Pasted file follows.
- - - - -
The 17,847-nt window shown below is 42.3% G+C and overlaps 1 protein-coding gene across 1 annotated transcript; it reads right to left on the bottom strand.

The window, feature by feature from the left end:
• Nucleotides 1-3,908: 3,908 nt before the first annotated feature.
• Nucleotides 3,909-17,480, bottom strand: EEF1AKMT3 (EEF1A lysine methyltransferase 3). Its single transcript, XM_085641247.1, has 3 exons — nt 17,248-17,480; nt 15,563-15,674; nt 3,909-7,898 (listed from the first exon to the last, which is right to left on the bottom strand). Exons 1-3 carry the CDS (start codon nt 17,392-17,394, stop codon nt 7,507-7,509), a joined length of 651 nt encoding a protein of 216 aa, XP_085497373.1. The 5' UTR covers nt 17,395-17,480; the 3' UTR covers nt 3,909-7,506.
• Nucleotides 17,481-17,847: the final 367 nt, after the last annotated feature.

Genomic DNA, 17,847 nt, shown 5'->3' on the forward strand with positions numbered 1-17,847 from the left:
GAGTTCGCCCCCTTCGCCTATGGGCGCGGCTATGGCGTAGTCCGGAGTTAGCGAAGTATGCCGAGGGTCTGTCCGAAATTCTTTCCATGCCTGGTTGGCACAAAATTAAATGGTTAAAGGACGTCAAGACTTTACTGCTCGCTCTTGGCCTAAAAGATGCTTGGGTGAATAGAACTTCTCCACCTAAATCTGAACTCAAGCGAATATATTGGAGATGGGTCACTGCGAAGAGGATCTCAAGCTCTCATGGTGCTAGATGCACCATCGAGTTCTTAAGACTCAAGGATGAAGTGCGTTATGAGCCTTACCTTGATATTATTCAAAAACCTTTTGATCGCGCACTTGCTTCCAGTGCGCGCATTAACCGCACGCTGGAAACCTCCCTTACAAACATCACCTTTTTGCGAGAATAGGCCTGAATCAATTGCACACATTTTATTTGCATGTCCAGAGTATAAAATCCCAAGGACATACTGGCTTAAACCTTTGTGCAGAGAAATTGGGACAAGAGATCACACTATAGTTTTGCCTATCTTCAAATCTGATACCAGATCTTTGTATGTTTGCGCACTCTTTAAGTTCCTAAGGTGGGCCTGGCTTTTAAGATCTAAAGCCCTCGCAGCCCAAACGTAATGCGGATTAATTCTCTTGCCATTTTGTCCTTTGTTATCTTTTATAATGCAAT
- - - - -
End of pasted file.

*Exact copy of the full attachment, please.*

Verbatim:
The 17,847-nt window shown below is 42.3% G+C and overlaps 1 protein-coding gene across 1 annotated transcript; it reads right to left on the bottom strand.

The window, feature by feature from the left end:
• Nucleotides 1-3,908: 3,908 nt before the first annotated feature.
• Nucleotides 3,909-17,480, bottom strand: EEF1AKMT3 (EEF1A lysine methyltransferase 3). Its single transcript, XM_085641247.1, has 3 exons — nt 17,248-17,480; nt 15,563-15,674; nt 3,909-7,898 (listed from the first exon to the last, which is right to left on the bottom strand). Exons 1-3 carry the CDS (start codon nt 17,392-17,394, stop codon nt 7,507-7,509), a joined length of 651 nt encoding a protein of 216 aa, XP_085497373.1. The 5' UTR covers nt 17,395-17,480; the 3' UTR covers nt 3,909-7,506.
• Nucleotides 17,481-17,847: the final 367 nt, after the last annotated feature.

Genomic DNA, 17,847 nt, shown 5'->3' on the forward strand with positions numbered 1-17,847 from the left:
GAGTTCGCCCCCTTCGCCTATGGGCGCGGCTATGGCGTAGTCCGGAGTTAGCGAAGTATGCCGAGGGTCTGTCCGAAATTCTTTCCATGCCTGGTTGGCACAAAATTAAATGGTTAAAGGACGTCAAGACTTTACTGCTCGCTCTTGGCCTAAAAGATGCTTGGGTGAATAGAACTTCTCCACCTAAATCTGAACTCAAGCGAATATATTGGAGATGGGTCACTGCGAAGAGGATCTCAAGCTCTCATGGTGCTAGATGCACCATCGAGTTCTTAAGACTCAAGGATGAAGTGCGTTATGAGCCTTACCTTGATATTATTCAAAAACCTTTTGATCGCGCACTTGCTTCCAGTGCGCGCATTAACCGCACGCTGGAAACCTCCCTTACAAACATCACCTTTTTGCGAGAATAGGCCTGAATCAATTGCACACATTTTATTTGCATGTCCAGAGTATAAAATCCCAAGGACATACTGGCTTAAACCTTTGTGCAGAGAAATTGGGACAAGAGATCACACTATAGTTTTGCCTATCTTCAAATCTGATACCAGATCTTTGTATGTTTGCGCACTCTTTAAGTTCCTAAGGTGGGCCTGGCTTTTAAGATCTAAAGCCCTCGCAGCCCAAACGTAATGCGGATTAATTCTCTTGCCATTTTGTCCTTTGTTATCTTTTATAATGCAAT